Play, a Computational Perspective

TWCF0434
  • TWCF Number:

    0434

  • Project Duration:

    February 7, 2020 - April 6, 2022

  • Core Funding Area:

    Big Questions

  • Priority:

    Diverse Intelligences

  • Region:

    North America

  • Amount Awarded:

    $233,999

Director: Tomer Ullman

Institution: President and Fellows of Harvard College

When a child spends hours building a Lego rocket ship or running a fictional restaurant, are they developing their extraordinary learning abilities? Conventional wisdom suggests they are. But despite many empirical investigations into this claim, it has proved difficult to substantiate. 

In collaboration with a world-class team of developmental and computational cognitive scientists, primary investigators Tomer Ullman and Alison Gopnik will explore how play can help people and machines learn. They will use a novel computational model of play to understand two central questions: Why do humans play? And how do they develop new goals and set new objectives?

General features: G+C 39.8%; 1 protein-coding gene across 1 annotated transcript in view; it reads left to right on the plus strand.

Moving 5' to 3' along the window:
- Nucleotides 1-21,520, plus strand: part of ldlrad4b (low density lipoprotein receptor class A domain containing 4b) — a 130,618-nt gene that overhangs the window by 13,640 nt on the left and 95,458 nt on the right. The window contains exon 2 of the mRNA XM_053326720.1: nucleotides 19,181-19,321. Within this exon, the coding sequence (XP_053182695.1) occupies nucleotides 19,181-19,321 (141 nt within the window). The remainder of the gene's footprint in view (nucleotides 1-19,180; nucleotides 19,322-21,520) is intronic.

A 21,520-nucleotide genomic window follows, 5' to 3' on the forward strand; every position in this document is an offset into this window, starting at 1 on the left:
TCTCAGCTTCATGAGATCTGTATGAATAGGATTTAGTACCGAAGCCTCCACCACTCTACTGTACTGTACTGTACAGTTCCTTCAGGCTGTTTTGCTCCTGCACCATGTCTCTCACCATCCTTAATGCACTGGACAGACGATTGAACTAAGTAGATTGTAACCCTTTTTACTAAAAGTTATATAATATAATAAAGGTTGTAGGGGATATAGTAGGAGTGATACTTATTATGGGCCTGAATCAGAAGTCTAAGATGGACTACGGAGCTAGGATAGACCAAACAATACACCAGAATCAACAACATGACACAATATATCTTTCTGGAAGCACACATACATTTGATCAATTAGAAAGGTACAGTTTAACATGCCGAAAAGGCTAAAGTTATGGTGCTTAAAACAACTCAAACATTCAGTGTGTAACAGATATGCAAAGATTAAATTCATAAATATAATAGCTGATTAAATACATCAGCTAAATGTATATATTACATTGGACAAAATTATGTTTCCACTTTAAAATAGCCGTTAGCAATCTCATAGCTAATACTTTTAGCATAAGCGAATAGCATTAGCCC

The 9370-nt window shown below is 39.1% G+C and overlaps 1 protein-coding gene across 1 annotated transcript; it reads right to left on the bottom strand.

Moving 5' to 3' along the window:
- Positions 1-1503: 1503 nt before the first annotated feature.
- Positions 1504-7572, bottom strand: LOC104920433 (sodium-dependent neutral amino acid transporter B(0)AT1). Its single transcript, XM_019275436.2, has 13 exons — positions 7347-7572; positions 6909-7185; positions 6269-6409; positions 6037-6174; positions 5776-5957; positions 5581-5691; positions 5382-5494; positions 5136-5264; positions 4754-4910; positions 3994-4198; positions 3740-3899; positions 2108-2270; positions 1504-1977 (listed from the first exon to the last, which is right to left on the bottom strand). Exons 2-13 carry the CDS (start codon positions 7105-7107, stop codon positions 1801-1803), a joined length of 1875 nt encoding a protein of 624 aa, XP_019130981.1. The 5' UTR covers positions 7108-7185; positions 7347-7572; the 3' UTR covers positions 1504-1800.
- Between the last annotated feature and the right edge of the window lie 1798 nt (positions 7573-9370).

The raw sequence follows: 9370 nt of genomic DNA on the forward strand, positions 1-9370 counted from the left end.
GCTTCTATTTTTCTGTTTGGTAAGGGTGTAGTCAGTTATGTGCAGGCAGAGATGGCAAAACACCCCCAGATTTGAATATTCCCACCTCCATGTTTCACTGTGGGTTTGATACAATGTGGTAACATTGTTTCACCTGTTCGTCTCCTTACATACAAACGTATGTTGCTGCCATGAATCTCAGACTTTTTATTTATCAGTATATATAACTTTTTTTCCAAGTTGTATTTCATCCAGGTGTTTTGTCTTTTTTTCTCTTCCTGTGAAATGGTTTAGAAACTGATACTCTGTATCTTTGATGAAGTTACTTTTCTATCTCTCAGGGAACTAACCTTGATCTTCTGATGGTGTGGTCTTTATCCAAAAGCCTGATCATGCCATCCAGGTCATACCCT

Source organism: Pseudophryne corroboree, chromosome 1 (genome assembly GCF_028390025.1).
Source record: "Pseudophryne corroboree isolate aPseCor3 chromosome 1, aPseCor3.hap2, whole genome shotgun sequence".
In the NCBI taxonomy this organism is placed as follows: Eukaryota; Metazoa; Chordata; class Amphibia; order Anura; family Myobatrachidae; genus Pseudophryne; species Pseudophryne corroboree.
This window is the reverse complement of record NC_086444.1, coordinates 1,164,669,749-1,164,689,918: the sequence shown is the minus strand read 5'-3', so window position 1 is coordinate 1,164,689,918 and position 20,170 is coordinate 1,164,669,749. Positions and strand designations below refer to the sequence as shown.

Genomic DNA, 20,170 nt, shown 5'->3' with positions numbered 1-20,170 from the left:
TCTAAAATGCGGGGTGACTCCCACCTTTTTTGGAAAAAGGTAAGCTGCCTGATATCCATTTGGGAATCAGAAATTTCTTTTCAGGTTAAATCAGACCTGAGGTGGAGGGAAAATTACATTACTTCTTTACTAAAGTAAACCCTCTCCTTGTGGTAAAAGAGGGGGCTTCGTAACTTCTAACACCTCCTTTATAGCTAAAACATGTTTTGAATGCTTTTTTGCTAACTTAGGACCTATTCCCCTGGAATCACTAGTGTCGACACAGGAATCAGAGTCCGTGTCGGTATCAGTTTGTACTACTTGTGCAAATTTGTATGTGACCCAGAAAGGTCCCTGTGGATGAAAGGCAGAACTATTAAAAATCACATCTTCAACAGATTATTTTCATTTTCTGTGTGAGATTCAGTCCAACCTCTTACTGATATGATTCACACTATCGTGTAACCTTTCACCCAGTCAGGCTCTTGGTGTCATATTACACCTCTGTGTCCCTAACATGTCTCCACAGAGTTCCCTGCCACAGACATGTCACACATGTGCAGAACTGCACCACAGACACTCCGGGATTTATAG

Typically, computational systems have a well-defined set of goals or problems that the system must solve. Humans, however, have the ability to pose brand new problems and goals and develop new ways to solve them. Play—which, by definition, is designed without a specific purpose—may provide an important underpinning of this ability. 

This project proposes that much of children’s imaginative and exploratory play arises from “competence-directed curiosity”—a fundamental motivation to figure out how they can achieve goals. By adopting a novel computational framework, it will explore the full richness and potential of play. 

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